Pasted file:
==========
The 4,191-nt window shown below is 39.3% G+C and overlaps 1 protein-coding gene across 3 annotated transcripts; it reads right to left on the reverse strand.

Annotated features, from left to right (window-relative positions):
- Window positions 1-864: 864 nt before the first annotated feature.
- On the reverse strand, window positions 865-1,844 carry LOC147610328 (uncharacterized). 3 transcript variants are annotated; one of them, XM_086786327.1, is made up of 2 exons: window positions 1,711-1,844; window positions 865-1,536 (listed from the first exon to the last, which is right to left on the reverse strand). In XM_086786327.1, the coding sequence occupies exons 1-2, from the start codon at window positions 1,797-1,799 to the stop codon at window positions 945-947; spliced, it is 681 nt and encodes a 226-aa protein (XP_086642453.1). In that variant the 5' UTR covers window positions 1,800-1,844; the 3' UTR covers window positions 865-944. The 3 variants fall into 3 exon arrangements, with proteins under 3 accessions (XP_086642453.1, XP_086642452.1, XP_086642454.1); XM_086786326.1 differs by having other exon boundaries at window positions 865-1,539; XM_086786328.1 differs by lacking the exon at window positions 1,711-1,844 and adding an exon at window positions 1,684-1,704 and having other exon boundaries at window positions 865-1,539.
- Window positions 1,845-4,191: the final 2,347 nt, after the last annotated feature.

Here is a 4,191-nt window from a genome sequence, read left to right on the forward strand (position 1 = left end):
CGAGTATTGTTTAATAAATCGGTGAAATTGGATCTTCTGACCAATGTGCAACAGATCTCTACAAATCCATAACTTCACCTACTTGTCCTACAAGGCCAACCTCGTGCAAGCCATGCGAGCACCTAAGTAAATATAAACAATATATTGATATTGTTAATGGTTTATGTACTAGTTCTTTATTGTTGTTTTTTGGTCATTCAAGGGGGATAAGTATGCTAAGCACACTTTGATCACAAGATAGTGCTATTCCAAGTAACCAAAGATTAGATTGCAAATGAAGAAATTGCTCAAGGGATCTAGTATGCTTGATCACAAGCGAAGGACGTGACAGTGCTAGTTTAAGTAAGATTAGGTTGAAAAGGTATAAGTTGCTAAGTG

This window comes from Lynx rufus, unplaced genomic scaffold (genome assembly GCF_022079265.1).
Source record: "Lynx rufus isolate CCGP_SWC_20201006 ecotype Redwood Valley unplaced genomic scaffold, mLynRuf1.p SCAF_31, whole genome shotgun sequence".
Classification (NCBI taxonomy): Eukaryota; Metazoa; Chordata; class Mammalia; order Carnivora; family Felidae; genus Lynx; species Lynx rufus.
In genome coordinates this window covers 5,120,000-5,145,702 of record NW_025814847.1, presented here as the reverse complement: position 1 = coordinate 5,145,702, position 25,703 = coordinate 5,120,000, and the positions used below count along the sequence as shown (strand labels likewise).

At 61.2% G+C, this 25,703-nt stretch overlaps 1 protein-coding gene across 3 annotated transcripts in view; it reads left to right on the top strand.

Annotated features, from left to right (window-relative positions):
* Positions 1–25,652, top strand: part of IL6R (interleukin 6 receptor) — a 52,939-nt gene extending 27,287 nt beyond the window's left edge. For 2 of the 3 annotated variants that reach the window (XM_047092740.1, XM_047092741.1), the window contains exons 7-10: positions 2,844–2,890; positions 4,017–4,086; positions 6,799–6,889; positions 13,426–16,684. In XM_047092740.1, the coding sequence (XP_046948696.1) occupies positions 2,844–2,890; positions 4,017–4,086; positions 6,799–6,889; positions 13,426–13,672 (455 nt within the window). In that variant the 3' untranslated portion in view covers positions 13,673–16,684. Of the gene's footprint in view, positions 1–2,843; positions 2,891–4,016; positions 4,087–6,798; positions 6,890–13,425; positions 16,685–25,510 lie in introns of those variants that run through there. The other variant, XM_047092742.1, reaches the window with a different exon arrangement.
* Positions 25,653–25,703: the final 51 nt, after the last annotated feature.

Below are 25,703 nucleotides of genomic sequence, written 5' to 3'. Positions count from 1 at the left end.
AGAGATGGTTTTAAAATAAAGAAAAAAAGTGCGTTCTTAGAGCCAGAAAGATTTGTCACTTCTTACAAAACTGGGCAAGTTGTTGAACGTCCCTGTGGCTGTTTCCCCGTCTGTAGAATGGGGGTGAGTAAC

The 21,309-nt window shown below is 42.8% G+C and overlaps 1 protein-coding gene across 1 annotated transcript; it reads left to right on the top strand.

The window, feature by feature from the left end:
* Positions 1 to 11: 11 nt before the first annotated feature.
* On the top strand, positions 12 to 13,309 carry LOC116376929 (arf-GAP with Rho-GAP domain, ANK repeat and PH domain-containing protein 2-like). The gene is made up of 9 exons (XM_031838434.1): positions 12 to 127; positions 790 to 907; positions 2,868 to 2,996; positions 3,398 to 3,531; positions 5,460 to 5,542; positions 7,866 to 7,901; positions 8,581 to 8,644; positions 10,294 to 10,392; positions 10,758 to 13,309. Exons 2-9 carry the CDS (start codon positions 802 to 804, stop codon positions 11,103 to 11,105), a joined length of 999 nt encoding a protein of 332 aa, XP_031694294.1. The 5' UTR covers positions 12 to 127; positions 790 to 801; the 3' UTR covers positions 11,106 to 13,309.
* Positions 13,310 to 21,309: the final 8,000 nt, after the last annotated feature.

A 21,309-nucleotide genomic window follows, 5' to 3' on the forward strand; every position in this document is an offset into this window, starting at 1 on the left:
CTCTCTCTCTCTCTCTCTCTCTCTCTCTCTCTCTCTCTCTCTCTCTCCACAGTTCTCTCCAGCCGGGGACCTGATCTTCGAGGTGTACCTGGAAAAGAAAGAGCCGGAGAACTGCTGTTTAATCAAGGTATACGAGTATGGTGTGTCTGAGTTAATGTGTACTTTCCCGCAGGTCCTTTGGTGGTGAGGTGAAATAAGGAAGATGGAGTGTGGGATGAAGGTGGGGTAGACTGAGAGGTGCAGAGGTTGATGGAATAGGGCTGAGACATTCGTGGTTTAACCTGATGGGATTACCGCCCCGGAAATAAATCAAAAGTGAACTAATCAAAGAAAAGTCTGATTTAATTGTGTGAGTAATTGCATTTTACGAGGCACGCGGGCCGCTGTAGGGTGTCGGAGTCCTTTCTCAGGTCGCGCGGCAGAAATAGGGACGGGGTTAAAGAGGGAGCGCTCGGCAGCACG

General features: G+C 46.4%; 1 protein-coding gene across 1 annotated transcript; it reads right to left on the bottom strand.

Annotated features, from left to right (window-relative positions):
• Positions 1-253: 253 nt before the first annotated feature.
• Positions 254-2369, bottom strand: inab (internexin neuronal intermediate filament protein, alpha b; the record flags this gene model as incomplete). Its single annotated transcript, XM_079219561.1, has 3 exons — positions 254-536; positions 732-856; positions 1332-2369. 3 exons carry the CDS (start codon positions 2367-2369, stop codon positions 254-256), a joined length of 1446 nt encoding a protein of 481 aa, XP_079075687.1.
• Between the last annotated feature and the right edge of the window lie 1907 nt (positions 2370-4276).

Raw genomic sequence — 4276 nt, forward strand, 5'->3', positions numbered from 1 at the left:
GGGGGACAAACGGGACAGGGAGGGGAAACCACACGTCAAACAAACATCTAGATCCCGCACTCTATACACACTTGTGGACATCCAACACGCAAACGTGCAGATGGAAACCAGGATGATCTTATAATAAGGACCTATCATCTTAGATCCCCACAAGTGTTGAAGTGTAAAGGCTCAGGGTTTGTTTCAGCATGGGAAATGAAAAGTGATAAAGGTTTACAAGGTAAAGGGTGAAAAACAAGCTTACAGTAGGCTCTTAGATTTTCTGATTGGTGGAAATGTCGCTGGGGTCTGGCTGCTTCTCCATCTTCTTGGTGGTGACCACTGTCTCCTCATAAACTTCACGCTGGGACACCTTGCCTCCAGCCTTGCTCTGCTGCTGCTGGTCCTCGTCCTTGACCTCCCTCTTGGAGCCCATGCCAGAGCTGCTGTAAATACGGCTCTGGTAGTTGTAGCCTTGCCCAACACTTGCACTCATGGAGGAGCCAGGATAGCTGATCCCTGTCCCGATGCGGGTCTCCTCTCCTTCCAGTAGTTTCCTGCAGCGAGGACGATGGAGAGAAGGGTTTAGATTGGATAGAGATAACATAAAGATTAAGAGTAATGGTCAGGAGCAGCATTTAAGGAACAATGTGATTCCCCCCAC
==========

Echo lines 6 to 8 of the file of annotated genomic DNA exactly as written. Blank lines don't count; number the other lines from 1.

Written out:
Here is a 4,191-nt window from a genome sequence, read left to right on the forward strand (position 1 = left end):
CGAGTATTGTTTAATAAATCGGTGAAATTGGATCTTCTGACCAATGTGCAACAGATCTCTACAAATCCATAACTTCACCTACTTGTCCTACAAGGCCAACCTCGTGCAAGCCATGCGAGCACCTAAGTAAATATAAACAATATATTGATATTGTTAATGGTTTATGTACTAGTTCTTTATTGTTGTTTTTTGGTCATTCAAGGGGGATAAGTATGCTAAGCACACTTTGATCACAAGATAGTGCTATTCCAAGTAACCAAAGATTAGATTGCAAATGAAGAAATTGCTCAAGGGATCTAGTATGCTTGATCACAAGCGAAGGACGTGACAGTGCTAGTTTAAGTAAGATTAGGTTGAAAAGGTATAAGTTGCTAAGTG

This window comes from Lynx rufus, unplaced genomic scaffold (genome assembly GCF_022079265.1).